JAXA believes there is still hope for Hitomi
On Feb. 17, 2016, the Japan Aerospace Exploration Agency (JAXA) launched the ASTRO-H satellite (nicknamed Hitomi after it was launched). The 31 billion yen ($360 million) satellite, equipped with X-ray telescopes to study black holes, encountered an event on orbit on Saturday, March 26, that caused communications with the spacecraft to become spotty and it has since been imaged tumbling wildly on orbit. JAXA believes, however, that the mission might still be saved.
Hitomi was launched from the Tanegashima Space Center, Japan, by a Mitsubishi Heavy Industries H-IIA rocket. It was successfully placed into low-Earth orbit at an altitude of approximately 357 miles (575 kilometers).
NASA and the JAXA/Institute of Space and Astronautical Science developed the Soft X-Ray Spectrometer (SXS), a combination lightweight Soft X-ray Telescope and X-ray Calorimeter Spectrometer.
After contact was lost, JAXA tweeted, “Although JSpOC reported that Hitomi separated into multiple pieces at May 26, 08:20 UT, we received short signals from Hitomi after that time.”
On March 29, the U.S. Air Force said there was no evidence that Hitomi had been struck by orbiting debris, and, therefore, something must have gone wrong with the satellite itself for portions of it to separate.
On March 30, Masaki Fujimoto, director of international strategy and coordination at the Institute for Space and Astronautical Science, said that, despite the debris and the loss of contact, Hitomi was likely recoverable.
“There’s hope for recovery unless the spacecraft is severely damaged,” he said. “We haven’t given up recovery of the spacecraft.”
The fact that signals, however brief, continued to be received, indicate that Hitomi did not completely break up, even though U.S. Space Command’s Joint Space Operations Center detected, at least, five pieces of debris from the satellite.
“It makes it hard to assume that the spacecraft has broken up, despite some rumors,” Fujimoto said. “During its initial operation, it was working perfectly.”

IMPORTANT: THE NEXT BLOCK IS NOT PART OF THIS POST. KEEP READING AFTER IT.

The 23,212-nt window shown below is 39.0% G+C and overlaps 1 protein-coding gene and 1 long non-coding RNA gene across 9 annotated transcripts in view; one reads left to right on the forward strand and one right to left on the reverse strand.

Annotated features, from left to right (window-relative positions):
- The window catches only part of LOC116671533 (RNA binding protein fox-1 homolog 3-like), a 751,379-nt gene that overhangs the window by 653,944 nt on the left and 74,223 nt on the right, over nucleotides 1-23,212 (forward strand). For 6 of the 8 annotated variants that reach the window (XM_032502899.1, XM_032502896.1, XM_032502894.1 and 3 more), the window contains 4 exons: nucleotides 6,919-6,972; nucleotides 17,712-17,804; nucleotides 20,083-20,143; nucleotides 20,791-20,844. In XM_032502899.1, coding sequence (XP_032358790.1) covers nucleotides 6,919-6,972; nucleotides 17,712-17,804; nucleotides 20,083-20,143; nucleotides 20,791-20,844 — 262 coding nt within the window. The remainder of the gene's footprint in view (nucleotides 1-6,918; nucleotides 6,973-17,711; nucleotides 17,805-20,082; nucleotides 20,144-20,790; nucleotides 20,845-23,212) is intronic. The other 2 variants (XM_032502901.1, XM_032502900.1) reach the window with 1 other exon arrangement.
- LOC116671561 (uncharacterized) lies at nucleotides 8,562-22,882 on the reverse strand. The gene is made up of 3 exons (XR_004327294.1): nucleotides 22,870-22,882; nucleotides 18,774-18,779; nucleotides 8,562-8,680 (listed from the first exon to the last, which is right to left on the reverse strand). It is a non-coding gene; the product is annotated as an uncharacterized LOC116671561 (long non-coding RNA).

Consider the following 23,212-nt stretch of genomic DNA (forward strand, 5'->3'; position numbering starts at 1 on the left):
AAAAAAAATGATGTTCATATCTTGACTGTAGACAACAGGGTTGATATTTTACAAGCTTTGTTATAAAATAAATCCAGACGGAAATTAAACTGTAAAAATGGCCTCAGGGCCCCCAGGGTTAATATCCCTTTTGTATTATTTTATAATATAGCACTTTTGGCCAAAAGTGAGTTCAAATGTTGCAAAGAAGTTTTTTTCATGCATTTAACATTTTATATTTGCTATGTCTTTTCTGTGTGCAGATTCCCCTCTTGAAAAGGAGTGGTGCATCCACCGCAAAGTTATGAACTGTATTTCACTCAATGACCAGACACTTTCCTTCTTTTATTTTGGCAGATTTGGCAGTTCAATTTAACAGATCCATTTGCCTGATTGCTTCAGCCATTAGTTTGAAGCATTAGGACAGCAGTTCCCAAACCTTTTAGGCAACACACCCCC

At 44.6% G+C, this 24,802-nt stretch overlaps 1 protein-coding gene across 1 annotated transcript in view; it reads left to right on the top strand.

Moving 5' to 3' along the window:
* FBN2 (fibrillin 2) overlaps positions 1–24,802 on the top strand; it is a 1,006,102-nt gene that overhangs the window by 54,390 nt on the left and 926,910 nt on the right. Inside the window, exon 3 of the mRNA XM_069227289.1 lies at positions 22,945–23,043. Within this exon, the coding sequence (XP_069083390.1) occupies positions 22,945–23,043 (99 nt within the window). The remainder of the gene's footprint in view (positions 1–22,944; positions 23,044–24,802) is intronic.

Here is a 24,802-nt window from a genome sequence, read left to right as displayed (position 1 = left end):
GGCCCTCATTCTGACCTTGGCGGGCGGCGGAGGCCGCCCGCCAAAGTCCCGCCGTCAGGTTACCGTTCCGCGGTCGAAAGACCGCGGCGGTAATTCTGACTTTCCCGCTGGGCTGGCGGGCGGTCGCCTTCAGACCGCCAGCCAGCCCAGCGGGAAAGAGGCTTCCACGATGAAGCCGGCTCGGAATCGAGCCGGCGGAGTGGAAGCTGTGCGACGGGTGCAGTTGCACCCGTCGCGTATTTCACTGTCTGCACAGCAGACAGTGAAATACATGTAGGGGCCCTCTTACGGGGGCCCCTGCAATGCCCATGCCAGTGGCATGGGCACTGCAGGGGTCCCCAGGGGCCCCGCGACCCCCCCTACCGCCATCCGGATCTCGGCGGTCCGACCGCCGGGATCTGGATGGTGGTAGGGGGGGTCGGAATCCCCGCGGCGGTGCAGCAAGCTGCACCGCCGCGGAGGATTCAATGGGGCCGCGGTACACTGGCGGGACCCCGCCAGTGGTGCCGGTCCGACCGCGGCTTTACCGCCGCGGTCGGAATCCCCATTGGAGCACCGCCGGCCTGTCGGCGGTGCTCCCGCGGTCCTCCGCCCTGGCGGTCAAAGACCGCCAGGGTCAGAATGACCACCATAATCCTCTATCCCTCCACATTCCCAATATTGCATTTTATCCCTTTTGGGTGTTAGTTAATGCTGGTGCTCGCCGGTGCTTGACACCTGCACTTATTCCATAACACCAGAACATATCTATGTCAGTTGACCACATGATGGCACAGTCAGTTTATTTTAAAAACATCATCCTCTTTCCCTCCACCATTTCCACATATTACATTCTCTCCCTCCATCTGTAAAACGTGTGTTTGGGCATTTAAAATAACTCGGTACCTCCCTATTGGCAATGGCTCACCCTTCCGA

Fujimoto believes that Hitomi lost attitude control, which affected the ability of its solar panels to power the satellite’s communications. It is still unclear what caused that loss of attitude control.
JAXA has stated that a Japanese telescope had spotted two objects in Hitomi’s orbit, whereas radar detected only one. That lone object, JAXA said, was the portion that was still transmitting signals to the ground.
Fujimoto said JAXA is working on a plan to restore contact and arrest Hitomi’s rotation. “The recovery will require months, not days,” he said. “That’s the kind of timescale [we] have in mind.”
Collin R. Skocik has been captivated by space flight since the maiden flight of space shuttle Columbia in April of 1981. He frequently attends events hosted by the Astronaut Scholarship Foundation, and has met many astronauts in his experiences at Kennedy Space Center. He is a prolific author of science fiction as well as science and space-related articles. In addition to the Voyage Into the Unknown series, he has also written the short story collection The Future Lives!, the science fiction novel Dreams of the Stars, and the disaster novel The Sunburst Fire. His first print sale was Asteroid Eternia in Encounters magazine. When he is not writing, he provides closed-captioning for the hearing impaired. He lives in Atlantic Beach, Florida.